Now keep in mind I'm speaking about big-five here. There are better contact terms with smaller presses but the chances of earning any "serious" money with small press is VERY unlikely.
     
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  18. MichaelSullivan

    MichaelSullivan Maester

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    $5,000 - $10,000 is the average rate for a debut author - lots of data supports this including Tobias Buckell's author survey, agent blogs, and articles form sources like the New York times. But what is also reported is that only 20% of books ever earn out their advances. So yes the advance is what MOST can expect to earn...although granted, easier than when it is lower. I have access to Bookscan which gives me pretty reliable sales data (for print books) and I can tell you there are many that sell only a few hundred or a few thousand copies even though they were released from "big houses." And as I already mentioned all big-five contracts are life-of-copyright. I know of only one exception to this and it was done by S&S to acquire Wool - which was done on (I think) 7 - year contract but it was also print-only so an EXTREME outlier.
     
  19. Steerpike

    Steerpike Felis amatus Moderator

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    I've only negotiated contracts with small publishers, and they're much easier to work with than what it sounds like you've experienced, Michael (of course, they're not offering anything remotely like the money your publishers offer). I've been able to get non-competes taken out entirely (non-compete clauses are presumptively invalid in California, though that doesn't do you much good in publishing since there are other jurisdictions that would likely enforce them).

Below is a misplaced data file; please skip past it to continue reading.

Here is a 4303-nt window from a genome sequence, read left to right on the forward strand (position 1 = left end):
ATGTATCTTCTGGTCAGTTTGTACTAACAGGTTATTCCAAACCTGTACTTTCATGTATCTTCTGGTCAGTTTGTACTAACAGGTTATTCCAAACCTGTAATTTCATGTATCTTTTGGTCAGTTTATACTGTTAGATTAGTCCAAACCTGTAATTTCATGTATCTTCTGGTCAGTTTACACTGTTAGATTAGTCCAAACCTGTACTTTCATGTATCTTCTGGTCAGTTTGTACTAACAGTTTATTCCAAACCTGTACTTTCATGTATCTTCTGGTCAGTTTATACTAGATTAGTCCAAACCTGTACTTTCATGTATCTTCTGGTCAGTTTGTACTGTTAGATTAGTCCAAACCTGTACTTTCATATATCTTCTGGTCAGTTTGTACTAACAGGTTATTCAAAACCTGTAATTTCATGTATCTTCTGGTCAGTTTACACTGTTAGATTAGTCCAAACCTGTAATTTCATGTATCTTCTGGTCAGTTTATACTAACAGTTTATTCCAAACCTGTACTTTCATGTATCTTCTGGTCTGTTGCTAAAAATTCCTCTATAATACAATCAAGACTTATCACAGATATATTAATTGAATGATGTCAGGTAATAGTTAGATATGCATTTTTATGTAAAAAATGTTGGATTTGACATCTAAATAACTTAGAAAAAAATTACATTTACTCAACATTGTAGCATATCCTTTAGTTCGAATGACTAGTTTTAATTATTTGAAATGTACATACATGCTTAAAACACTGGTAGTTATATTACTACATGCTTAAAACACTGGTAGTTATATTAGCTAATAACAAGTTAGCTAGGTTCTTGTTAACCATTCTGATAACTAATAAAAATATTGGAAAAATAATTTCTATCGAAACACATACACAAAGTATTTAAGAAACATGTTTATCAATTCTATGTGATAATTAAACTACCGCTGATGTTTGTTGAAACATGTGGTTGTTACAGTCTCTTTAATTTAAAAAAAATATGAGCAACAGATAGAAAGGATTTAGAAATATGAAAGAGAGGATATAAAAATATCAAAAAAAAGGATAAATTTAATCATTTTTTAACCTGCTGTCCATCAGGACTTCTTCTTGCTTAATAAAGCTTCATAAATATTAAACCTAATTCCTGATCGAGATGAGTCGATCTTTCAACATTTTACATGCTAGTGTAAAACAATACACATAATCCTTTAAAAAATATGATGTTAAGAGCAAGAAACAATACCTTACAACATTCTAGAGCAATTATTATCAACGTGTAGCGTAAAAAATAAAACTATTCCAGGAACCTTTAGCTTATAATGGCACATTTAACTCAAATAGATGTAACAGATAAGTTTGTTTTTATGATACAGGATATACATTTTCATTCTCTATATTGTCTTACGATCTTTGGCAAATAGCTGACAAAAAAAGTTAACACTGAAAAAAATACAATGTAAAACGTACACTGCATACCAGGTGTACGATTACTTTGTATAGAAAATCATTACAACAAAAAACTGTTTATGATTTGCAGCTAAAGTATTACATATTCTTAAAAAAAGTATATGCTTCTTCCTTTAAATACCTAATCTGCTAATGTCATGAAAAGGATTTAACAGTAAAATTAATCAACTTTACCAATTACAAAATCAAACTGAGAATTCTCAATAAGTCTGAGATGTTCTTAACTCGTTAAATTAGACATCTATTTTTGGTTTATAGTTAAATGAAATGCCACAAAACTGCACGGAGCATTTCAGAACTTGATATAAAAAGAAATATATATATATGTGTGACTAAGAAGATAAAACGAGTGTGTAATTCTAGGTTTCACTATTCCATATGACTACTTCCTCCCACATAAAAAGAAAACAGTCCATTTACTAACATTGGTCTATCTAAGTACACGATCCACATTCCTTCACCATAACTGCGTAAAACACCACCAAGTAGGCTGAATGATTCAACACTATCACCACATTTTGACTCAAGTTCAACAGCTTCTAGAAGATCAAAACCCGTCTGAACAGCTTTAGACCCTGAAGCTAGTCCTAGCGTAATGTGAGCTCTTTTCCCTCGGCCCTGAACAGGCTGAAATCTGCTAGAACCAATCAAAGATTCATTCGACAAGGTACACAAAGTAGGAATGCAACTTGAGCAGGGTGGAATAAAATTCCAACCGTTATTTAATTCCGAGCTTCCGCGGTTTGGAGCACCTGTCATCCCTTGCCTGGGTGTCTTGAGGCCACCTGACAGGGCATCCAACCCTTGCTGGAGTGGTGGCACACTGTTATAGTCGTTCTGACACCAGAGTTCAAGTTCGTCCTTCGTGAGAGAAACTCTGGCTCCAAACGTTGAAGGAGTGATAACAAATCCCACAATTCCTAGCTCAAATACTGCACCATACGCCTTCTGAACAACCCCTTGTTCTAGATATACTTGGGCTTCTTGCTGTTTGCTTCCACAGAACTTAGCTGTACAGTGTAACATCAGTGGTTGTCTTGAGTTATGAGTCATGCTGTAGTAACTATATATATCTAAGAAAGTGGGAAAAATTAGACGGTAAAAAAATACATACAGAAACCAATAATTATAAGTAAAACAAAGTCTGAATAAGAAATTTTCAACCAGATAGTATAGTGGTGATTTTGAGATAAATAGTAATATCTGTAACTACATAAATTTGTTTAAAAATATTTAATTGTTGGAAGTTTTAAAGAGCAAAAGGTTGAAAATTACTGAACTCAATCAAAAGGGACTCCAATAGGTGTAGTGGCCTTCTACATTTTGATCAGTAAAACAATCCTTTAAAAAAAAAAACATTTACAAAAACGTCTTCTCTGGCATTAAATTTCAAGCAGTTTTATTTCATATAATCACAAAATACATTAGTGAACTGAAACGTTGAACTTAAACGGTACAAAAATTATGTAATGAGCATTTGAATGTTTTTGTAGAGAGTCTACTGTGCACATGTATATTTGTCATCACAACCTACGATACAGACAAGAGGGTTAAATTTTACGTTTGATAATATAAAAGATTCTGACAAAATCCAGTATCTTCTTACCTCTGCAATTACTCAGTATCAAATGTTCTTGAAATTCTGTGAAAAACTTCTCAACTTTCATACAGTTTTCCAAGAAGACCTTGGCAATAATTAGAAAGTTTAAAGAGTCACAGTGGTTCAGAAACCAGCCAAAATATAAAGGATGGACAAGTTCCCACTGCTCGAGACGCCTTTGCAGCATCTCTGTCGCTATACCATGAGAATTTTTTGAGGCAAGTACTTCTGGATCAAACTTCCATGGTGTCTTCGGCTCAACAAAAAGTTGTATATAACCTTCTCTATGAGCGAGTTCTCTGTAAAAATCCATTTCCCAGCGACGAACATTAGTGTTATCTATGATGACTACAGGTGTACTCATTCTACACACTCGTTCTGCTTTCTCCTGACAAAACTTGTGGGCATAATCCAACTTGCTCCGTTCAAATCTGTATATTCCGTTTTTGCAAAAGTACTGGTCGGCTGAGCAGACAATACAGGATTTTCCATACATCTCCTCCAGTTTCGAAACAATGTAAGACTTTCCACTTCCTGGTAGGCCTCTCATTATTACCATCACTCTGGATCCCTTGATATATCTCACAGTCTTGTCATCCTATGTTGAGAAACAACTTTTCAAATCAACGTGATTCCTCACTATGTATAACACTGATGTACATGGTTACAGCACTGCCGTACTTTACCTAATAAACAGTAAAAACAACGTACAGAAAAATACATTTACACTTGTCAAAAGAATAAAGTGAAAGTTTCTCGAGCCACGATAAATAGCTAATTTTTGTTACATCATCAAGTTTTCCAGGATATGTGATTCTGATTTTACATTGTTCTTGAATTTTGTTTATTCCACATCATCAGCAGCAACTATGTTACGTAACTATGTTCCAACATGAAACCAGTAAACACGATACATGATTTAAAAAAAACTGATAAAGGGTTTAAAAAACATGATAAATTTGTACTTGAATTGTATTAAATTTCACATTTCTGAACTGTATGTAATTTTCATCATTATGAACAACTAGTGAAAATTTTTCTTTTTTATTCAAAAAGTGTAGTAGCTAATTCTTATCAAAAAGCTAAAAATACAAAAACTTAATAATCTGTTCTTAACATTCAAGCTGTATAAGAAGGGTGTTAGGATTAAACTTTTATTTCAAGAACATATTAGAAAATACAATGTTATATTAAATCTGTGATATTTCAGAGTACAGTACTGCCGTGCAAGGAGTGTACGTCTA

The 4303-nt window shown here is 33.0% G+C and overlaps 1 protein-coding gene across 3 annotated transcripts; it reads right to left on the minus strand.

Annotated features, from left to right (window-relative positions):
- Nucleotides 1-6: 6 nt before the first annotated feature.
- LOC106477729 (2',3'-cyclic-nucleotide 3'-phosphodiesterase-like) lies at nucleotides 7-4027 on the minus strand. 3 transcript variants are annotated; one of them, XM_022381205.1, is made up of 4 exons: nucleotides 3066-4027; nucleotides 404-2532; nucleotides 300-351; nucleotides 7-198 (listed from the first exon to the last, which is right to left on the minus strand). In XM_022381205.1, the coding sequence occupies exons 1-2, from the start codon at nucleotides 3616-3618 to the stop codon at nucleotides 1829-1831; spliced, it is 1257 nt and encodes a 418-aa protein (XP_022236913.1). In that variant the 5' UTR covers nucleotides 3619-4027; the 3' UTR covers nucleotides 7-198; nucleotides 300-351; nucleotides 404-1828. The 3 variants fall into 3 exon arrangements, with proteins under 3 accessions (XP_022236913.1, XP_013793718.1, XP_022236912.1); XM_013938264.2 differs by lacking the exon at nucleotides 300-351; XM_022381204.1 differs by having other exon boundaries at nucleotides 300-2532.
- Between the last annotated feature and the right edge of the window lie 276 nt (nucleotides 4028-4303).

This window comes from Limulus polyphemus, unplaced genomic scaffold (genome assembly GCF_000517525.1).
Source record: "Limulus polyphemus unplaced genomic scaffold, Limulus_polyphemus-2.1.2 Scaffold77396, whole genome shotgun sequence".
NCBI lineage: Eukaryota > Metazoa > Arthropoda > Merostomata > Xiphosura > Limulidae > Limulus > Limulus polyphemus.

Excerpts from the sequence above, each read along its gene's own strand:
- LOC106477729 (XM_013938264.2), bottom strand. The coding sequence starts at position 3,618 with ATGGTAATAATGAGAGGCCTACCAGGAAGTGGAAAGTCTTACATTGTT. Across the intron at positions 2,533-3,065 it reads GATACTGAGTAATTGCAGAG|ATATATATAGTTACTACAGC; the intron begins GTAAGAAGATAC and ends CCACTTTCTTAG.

I wonder whether the negotiating power of the big publishing houses is going to decrease over time, if indie publishing continues to rise, or whether traditional publishing will end up being even harder to crack, where you're only going to have authors who have proven they can sell a lot of books being pursued by the largest publishers.
     
  20. MichaelSullivan

    MichaelSullivan Maester

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    Don't get too relieved. I suspect the authors he is referring to might be from small presses. I can assure you the big-five ALL require life-of-copyright. Yes I've gotten "some things" negotiated but no one (except Hugh and those at the .0001% of the sales) are getting changes to the big-ticket items like ebook-royalty rate, life-of-copyright terms, and low threshold for in-print determination.



    You're right, compared to an author with a $5,000 advance, I'm $7,000 down. For me, personally, I'm $2,000 dollars out of pocket, but then I'm not trying to make a living out of this. To me, it's a hobby, but one I want to do to the best of my ability. If I were to take up golf, say, I'd be happy to pay out for clubs and lessons and a golf club membership, for the satisfaction of it. Publishing is the same, right now. I do it for fun, but I want the result to look as good as anything else out there.

    Besides, nobody makes money out of one book. The results come (if they come at all) after 3 or 4 or 10 books. After I publish the first book in September, I have a second that will be ready to go a few months later, and I'm just finishing the first draft of a third. Once that's out - then I might start looking for a return on expenditure (which will be $6,000 by then).

    Or I might take up golf. ;-)



    Absolutely right. But to my mind there is nothing sadder than an author with books languishing in the bottom drawer because they're waiting for their big break with a trad publisher. At least the self-pubbed author has books out there, even if they only sell a handful of copies. Books should be read, not left to gather dust.[/QUOTE]